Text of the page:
The number of U.S. workers filing new claims for jobless benefits dipped by 1,000 last week, while the number collecting long-term aid fell to the lowest reading in seven months as the job market steadied.
Initial claims for state unemployment insurance declined, though the number was higher than expected, to a seasonally adjusted 530,000 in the week ended October 24, the Labor Department said. Analysts polled by Reuters had forecast claims to fall to 521,000 last week from 531,000.
Continued claims of people still on jobless aid after an initial week of benefits slid by 148,000 to 5.797 million in the week ending October 17, the latest for which data is available. It was the lowest reading since March.
Analysts had forecast continued claims would be 5.90 million. This better-than-expected performance chimed with forecasts for labor market conditions to stabilize as the country pulls out of the worst recession in 70 years.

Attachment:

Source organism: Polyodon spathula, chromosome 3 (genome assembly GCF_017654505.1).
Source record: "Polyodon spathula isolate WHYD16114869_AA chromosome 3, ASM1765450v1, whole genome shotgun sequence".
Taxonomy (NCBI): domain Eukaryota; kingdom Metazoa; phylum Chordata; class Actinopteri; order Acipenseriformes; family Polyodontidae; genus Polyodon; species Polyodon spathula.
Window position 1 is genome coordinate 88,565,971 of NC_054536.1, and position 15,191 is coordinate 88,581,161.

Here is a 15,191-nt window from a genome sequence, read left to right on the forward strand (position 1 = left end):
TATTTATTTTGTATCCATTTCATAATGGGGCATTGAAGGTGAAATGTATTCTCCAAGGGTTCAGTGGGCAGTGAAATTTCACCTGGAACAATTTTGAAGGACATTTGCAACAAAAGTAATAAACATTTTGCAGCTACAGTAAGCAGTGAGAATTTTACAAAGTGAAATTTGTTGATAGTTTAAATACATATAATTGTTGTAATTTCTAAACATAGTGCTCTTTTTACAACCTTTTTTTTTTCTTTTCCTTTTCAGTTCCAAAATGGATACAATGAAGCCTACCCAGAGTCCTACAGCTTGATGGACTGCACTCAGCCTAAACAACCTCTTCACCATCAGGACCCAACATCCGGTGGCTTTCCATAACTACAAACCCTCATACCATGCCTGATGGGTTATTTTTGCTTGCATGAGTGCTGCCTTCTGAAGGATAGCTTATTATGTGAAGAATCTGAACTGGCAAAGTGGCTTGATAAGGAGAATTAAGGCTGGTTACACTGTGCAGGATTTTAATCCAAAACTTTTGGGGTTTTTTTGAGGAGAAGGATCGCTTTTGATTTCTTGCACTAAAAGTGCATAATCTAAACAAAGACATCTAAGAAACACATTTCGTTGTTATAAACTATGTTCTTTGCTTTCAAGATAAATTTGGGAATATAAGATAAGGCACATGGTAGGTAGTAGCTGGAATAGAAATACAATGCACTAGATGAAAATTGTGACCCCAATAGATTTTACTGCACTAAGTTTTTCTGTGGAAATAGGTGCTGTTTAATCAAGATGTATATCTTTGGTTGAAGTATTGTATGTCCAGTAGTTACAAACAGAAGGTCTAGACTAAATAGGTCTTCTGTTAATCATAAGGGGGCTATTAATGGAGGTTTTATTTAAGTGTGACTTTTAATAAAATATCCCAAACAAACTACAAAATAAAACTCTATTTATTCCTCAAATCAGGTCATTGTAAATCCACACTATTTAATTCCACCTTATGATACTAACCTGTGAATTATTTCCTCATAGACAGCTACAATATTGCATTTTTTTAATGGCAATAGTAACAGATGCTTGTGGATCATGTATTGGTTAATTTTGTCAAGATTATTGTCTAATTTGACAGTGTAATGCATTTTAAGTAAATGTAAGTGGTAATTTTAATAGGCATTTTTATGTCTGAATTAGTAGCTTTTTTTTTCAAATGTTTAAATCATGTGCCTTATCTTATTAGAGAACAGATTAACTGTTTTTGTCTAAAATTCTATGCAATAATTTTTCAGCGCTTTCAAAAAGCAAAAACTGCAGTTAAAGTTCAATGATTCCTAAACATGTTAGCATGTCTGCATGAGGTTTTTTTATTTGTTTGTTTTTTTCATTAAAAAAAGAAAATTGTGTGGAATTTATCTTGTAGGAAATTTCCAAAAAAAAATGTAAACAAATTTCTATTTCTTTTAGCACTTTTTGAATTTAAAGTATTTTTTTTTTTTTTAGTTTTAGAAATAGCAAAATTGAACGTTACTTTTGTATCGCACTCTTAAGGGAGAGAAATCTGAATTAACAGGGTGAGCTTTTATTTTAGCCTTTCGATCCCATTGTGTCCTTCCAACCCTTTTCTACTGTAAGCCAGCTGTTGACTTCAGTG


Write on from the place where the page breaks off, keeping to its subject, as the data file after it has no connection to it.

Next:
A Labor Department official said that there were no special factors influencing the data last week and that no states had submitted estimates for their count.
Another key gauge of underlying labor market health, the 4-week moving average for new claims, decreased by 6,000 to 526,250, which was the smallest reading since January.
This measure is closely watched because it is supposed to iron out weekly volatility. It has now declined for eight straight weeks, in further evidence that the jobs market is slowly beginning to heal.
(Reporting by Alister Bull, Editing by Chizu Nomiyama)